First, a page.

Arkansas Power and Light founder Harvey Couch made a deal in 1913 to purchase sawdust – the company’s first fuel source – to burn and power a steam-powered turbine and send power through a 20-mile transmission line to customers in Malvern and Arkadelphia.
That was the beginning of what would become Entergy Corporation.
A little more than 10 years later, Couch’s Sterlington natural gas-powered plant in north Louisiana was placed online in November 1925. As the demand for electricity grew, so did the company’s fleet of power generation resources. Couch, a Columbia County native, built Remmel Dam, the first hydroelectric dam on the Ouachita River, near Hot Springs in 1924. Just upstream in 1931 came Carpenter Dam, and both dams still generate emission-free power today.
Interesting bit of company trivia: Carpenter Dam is named for Flavius (Flave) Josephus Carpenter, a lawman and former riverboat captain who knew the terrain and river well and helped Couch choose the sites for the dams. Carpenter’s great grandson, Flave Carpenter, shown here holding an original model of the dam, is a customer service manager for Entergy Arkansas in Searcy.
As technology improved and demand grew, Entergy continued to diversify fuel sources, adding several oil-burning generating stations. Today, oil is obsolete as a power generating fuel, but natural gas is still very much a part of the mix. About 17% of power for Entergy Arkansas customers is generated with natural gas including plants near El Dorado, Malvern, and Redfield.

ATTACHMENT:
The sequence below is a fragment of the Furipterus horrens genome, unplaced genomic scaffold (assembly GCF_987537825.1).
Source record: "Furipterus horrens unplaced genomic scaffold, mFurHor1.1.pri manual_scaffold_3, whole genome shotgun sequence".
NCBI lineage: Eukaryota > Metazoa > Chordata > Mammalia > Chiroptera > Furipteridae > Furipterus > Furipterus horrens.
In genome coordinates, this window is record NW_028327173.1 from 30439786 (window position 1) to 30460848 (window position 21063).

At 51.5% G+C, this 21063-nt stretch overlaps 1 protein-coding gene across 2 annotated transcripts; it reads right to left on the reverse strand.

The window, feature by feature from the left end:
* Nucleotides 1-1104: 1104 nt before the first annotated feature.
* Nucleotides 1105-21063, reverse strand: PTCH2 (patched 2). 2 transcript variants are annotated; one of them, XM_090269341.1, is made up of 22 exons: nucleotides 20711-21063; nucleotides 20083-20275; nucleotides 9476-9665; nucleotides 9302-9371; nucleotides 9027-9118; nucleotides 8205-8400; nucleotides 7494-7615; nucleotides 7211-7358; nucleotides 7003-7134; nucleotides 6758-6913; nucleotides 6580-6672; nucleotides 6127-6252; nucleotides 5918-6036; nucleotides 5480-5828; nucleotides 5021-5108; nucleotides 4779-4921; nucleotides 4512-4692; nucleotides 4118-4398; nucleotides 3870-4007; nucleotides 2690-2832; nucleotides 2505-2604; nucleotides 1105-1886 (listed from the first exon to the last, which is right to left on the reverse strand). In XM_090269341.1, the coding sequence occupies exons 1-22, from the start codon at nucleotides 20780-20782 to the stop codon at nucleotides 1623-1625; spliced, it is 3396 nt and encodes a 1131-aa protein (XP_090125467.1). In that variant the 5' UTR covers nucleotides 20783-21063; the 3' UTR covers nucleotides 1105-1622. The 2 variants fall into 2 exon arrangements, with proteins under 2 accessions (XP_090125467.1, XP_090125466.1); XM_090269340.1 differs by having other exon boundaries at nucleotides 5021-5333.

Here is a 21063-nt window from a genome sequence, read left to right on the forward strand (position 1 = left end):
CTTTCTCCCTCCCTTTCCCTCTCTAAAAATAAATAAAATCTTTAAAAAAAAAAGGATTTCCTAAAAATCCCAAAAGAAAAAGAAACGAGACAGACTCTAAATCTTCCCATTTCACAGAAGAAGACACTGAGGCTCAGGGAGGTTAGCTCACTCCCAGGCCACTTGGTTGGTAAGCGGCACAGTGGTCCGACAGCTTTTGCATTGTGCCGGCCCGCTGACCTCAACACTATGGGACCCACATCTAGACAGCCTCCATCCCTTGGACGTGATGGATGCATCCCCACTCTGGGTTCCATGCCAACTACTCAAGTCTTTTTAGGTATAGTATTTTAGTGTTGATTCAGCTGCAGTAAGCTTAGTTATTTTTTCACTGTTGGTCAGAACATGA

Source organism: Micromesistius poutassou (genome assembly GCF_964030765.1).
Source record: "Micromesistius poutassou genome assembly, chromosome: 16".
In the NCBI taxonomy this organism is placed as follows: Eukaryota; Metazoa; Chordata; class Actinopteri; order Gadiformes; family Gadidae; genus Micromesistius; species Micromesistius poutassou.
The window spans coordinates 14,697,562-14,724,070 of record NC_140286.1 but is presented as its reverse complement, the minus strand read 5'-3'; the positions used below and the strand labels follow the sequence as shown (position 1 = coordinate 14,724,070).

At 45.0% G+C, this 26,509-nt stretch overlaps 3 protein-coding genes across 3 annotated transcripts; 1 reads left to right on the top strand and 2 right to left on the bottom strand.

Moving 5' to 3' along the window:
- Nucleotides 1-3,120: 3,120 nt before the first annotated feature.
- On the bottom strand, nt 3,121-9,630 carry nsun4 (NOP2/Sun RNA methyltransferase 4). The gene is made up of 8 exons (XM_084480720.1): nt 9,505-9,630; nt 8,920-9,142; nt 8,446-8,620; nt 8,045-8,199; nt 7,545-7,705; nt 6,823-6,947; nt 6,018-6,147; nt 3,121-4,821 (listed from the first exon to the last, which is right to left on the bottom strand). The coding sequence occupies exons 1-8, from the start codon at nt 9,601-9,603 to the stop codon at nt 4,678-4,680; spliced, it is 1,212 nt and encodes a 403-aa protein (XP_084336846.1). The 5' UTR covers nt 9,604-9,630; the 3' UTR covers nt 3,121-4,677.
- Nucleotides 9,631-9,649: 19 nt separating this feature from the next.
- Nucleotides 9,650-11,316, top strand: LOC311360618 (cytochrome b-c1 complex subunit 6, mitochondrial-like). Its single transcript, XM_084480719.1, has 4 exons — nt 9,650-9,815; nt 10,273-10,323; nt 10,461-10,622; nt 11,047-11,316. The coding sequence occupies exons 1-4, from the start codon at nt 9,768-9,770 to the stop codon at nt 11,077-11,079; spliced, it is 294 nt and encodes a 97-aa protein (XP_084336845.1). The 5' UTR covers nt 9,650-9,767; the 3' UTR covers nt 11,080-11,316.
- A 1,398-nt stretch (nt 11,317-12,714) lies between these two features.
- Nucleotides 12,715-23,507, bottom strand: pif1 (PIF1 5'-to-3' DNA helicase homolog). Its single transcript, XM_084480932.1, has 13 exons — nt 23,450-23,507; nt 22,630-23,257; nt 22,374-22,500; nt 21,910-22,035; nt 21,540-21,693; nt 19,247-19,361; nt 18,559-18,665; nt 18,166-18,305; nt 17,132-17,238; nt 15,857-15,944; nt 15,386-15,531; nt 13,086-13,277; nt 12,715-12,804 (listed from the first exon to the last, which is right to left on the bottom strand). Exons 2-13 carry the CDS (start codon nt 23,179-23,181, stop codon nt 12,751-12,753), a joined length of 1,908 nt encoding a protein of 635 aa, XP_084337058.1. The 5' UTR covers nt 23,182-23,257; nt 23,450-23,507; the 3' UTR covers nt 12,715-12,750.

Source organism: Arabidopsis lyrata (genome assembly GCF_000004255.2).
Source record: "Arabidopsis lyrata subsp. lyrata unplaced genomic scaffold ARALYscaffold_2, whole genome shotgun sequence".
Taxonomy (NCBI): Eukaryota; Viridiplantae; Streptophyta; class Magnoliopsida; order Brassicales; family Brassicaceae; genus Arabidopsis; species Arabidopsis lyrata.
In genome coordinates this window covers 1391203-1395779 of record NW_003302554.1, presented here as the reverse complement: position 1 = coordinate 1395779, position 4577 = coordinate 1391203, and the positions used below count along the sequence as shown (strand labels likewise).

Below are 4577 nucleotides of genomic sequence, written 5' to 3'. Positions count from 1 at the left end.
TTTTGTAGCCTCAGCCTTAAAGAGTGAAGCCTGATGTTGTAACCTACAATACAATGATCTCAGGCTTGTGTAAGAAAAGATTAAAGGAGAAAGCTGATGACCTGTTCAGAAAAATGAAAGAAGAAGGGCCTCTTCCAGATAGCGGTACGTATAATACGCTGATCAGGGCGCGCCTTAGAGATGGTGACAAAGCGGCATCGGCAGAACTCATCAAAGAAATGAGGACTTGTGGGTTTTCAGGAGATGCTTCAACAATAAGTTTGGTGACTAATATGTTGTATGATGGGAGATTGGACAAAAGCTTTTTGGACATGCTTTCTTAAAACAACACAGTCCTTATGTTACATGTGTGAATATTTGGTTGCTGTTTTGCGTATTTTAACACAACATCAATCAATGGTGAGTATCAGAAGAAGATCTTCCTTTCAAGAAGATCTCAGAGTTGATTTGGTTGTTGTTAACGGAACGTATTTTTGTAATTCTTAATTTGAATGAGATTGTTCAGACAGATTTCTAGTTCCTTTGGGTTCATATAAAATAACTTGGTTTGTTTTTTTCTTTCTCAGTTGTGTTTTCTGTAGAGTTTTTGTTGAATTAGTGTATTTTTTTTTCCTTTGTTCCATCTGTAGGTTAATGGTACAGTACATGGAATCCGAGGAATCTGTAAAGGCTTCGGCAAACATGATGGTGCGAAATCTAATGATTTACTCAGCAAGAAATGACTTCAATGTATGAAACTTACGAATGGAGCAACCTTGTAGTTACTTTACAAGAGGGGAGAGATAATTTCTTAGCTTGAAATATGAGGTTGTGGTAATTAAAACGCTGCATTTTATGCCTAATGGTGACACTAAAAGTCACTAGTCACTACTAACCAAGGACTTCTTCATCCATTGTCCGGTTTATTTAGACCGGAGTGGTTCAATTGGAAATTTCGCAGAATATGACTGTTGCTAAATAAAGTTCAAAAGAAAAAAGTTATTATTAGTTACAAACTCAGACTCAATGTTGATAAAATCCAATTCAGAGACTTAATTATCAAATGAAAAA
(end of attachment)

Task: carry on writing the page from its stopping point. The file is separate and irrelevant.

By the early 1970s, Arkansas Power & Light made a bold move toward a cleaner future with the construction of Arkansas Nuclear One. Unit 1 went online in 1974, and Unit 2 in 1978. ANO has been generating electricity virtually emission-free for nearly 50 years now.
Between ANO and power sourced from the Grand Gulf nuclear facility in Mississippi, approximately 72% of the power delivered to Entergy Arkansas customers is from nuclear sources.
The White Bluff and Newark coal plants were brought online in the 1980s, though they are scheduled to be decommissioned by 2028 and 2030.
More recently, the Stuttgart Solar Energy Center has been producing 81 megawatts of solar energy since 2018, and the Chicot Solar Energy Center has been producing 100 megawatts of power since it came online in the fall of 2020. Construction of the Searcy Solar power generating plant is underway, so when the facility comes online by the end of this year, 100 megawatts of emission-free power will begin flowing onto the Entergy Arkansas electric grid.
Harvey Couch died in 1941 and is buried in the Magnolia City Cemetery. But his legacy lives on – providing Arkansans with reliable electricity at an affordable price.